Speech

February 13, 2012

As Prepared by

Praia, Cape Verde

Discussion Points by MCC CEO Daniel Yohannes at Roundtable on Cape Verde’s New MCC Compact Post-Signing Discussion on Saturday, February 11, 2012

I am glad to be here this morning for this roundtable discussion.

Cape Verde has been a model MCC partner country. This country successfully completed its first MCC compact, and just yesterday I had the pleasure of participating in the signing ceremony for a second compact, focused on water and sanitation and land management.

This promises to be a very thoughtful and interesting conversation, and I want to share some brief thoughts on two topics: the MCC model and donor coordination.

First: the MCC model.

MCC pursues a reform-grounded, country-driven, results-focused, and accountability-centered way of delivering development assistance.

The MCC approach is distinct. Cape Verdeans have certainly risen to the challenge of working with us, and MCC has learned much from our partnership.

Our approach requires our partners to reform their policies to create the right conditions for sustainability.Cape Verdeans understand that the key to sustainable economic development starts with the right policies and institutional reforms and have taken important steps toward this. Cape Verde identified national institutional, regulatory and utility reform in the water and sanitation sector, for example, as a key part of its second MCC compact. It is making ambitious reforms in the land sector too. In fact, second compacts fully integrate policy and institutional reform into compact design.

MCC’s approach also demands that our partners determine and implement their own solutions for economic growth. Cape Verdeans conducted a rigorous Constraints Analysis to identify constraints to growth. Then, they made some difficult decisions about how to focus the program.

And our approach holds our partners mutually accountable with us to deliver results. Together, we seek complete transparency in assessing the long-term impact of our investments.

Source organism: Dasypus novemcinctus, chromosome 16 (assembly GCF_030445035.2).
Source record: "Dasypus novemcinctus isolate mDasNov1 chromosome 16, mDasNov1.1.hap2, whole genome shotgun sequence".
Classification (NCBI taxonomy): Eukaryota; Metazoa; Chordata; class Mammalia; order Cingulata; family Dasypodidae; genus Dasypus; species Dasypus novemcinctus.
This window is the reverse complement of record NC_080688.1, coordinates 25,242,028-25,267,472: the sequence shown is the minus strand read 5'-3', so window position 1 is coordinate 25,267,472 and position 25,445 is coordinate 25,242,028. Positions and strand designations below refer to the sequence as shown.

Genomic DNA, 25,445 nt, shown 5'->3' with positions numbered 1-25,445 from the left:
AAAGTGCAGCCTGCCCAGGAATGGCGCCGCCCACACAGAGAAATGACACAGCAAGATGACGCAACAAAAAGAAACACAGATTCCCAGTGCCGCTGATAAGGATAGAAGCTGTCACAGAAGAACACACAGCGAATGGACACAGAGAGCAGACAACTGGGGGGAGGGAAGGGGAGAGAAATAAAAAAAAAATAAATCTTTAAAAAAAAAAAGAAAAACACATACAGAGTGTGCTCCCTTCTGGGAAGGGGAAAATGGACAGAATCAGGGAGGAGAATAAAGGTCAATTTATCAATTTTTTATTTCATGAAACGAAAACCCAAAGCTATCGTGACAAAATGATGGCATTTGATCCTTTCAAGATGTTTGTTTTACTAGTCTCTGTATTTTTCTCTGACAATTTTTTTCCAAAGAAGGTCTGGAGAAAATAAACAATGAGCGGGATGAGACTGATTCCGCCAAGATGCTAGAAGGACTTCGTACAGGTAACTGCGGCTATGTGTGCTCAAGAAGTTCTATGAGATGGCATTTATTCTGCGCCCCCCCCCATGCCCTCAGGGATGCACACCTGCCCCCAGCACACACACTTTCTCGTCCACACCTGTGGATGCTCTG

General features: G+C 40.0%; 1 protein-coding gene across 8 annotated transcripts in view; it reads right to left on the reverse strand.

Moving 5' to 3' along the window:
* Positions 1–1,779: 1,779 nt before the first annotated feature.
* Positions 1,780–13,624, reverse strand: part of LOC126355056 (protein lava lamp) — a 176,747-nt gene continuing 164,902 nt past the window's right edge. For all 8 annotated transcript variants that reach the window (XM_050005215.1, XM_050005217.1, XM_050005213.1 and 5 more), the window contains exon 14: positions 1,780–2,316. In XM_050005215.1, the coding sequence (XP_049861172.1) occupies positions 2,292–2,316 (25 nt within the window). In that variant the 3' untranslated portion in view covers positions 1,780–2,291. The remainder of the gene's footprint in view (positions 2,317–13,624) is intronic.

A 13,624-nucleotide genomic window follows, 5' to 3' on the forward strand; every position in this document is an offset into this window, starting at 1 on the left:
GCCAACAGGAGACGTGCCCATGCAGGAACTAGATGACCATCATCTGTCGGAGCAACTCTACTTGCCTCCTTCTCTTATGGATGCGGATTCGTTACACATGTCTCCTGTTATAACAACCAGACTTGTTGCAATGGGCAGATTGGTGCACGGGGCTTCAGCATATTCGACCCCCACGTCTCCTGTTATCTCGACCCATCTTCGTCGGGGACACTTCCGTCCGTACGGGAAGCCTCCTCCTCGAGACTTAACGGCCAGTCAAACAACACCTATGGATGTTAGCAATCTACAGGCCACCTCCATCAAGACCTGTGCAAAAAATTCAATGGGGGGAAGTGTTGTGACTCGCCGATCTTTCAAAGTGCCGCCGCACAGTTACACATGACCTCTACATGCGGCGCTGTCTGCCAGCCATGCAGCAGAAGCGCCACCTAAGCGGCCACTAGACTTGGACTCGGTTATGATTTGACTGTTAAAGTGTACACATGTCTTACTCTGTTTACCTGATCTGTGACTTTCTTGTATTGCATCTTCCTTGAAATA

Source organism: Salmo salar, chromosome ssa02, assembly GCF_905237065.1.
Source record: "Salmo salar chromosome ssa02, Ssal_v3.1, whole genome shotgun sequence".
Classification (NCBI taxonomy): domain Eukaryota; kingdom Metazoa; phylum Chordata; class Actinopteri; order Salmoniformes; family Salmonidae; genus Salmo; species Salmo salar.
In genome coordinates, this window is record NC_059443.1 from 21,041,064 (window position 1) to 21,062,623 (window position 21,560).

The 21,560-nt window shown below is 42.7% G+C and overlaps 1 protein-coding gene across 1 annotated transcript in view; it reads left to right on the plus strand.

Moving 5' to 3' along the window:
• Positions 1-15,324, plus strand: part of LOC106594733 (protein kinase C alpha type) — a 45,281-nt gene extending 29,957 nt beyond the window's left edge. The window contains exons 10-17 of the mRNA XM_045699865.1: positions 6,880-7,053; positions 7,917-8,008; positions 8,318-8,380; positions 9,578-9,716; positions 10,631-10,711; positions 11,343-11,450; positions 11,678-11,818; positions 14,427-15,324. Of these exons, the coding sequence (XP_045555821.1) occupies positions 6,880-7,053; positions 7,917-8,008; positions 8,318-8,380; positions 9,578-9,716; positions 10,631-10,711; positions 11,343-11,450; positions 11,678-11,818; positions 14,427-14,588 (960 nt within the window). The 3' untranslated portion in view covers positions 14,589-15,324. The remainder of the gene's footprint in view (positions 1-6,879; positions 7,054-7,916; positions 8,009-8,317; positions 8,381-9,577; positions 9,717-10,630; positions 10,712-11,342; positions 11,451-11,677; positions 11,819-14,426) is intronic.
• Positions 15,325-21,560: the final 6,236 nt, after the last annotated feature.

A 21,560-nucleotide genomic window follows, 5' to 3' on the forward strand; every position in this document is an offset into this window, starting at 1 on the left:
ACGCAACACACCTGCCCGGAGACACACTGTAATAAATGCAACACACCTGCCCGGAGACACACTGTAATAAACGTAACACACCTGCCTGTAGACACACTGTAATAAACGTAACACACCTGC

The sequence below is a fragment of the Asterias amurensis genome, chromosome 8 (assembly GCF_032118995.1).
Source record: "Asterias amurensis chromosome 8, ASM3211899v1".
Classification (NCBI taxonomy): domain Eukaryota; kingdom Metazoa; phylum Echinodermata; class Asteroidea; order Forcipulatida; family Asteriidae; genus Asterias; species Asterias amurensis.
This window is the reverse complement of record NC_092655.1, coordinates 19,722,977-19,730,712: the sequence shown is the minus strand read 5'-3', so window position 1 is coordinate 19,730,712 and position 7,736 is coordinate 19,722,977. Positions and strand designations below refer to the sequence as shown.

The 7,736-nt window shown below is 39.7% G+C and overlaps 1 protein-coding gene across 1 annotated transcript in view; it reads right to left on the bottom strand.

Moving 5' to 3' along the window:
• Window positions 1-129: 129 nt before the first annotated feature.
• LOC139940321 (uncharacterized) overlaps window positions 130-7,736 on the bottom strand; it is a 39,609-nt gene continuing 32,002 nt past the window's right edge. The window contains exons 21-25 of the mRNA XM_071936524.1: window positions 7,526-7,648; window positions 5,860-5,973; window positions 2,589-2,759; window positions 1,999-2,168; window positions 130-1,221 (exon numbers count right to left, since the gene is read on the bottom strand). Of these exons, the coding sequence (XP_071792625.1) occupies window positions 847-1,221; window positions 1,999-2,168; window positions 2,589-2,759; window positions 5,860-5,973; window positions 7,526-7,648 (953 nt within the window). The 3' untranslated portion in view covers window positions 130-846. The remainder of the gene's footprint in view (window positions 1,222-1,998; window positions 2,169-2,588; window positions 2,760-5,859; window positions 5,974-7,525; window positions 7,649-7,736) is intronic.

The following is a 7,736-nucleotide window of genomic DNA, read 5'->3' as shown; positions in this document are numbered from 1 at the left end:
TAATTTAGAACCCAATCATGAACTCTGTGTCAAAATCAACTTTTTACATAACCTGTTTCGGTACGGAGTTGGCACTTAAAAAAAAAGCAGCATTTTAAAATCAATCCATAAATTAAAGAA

So, the MCC model at work in Cape Verde will leverage other donor and private sector investment. That is why coordination with those of you sitting around this table—other donors, private businesses, NGOs, civil society—is key to the success of Cape Verde’s second compact.

A great example of donor coordination from the first compact is the Port of Praia that I visited yesterday. As you know, when the first compact was designed, MCC was supposed to finance the expansion and rehabilitation of the port. However, when design work was completed, the analysis showed that MCC could only finance the first phase, which was completed in October of 2010. Your government, through wise donor coordination, secured additional funding for phase two works that I see are well underway.

MCC’s work in Cape Verde builds on important work by other donors, such as Luxemburg Development, the European Union and AfD. It will work to complement other donor support. MCC is committed to effective coordination with other donors and the private sector to build on current accomplishments, scale up projects, leverage efficiencies, and maximize long-term impact and sustainability. 

MCC is a learning institution. We are still a young institution; we just celebrated our eighth anniversary. We are learning continually from our partner countries, and all of you.

I welcome your ideas and insights into how we can coordinate even better as we pursue opportunities for poverty reduction and economic growth here in Cape Verde.

Thank you, and I look forward to the discussion.